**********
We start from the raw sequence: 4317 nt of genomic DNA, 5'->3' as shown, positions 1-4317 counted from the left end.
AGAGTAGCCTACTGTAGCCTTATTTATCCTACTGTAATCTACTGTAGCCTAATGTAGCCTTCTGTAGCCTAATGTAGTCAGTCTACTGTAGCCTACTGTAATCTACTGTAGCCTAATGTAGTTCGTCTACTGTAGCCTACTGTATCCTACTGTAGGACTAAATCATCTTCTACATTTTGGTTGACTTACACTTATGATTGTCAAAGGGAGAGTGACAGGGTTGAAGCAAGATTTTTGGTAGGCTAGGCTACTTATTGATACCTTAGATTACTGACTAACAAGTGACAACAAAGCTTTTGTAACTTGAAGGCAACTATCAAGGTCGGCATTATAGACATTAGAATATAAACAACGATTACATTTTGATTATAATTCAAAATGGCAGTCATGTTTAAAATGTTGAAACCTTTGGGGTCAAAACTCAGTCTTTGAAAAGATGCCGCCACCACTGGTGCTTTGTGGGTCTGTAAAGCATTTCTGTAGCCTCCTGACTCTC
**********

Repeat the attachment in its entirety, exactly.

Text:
We start from the raw sequence: 4317 nt of genomic DNA, 5'->3' as shown, positions 1-4317 counted from the left end.
AGAGTAGCCTACTGTAGCCTTATTTATCCTACTGTAATCTACTGTAGCCTAATGTAGCCTTCTGTAGCCTAATGTAGTCAGTCTACTGTAGCCTACTGTAATCTACTGTAGCCTAATGTAGTTCGTCTACTGTAGCCTACTGTATCCTACTGTAGGACTAAATCATCTTCTACATTTTGGTTGACTTACACTTATGATTGTCAAAGGGAGAGTGACAGGGTTGAAGCAAGATTTTTGGTAGGCTAGGCTACTTATTGATACCTTAGATTACTGACTAACAAGTGACAACAAAGCTTTTGTAACTTGAAGGCAACTATCAAGGTCGGCATTATAGACATTAGAATATAAACAACGATTACATTTTGATTATAATTCAAAATGGCAGTCATGTTTAAAATGTTGAAACCTTTGGGGTCAAAACTCAGTCTTTGAAAAGATGCCGCCACCACTGGTGCTTTGTGGGTCTGTAAAGCATTTCTGTAGCCTCCTGACTCTC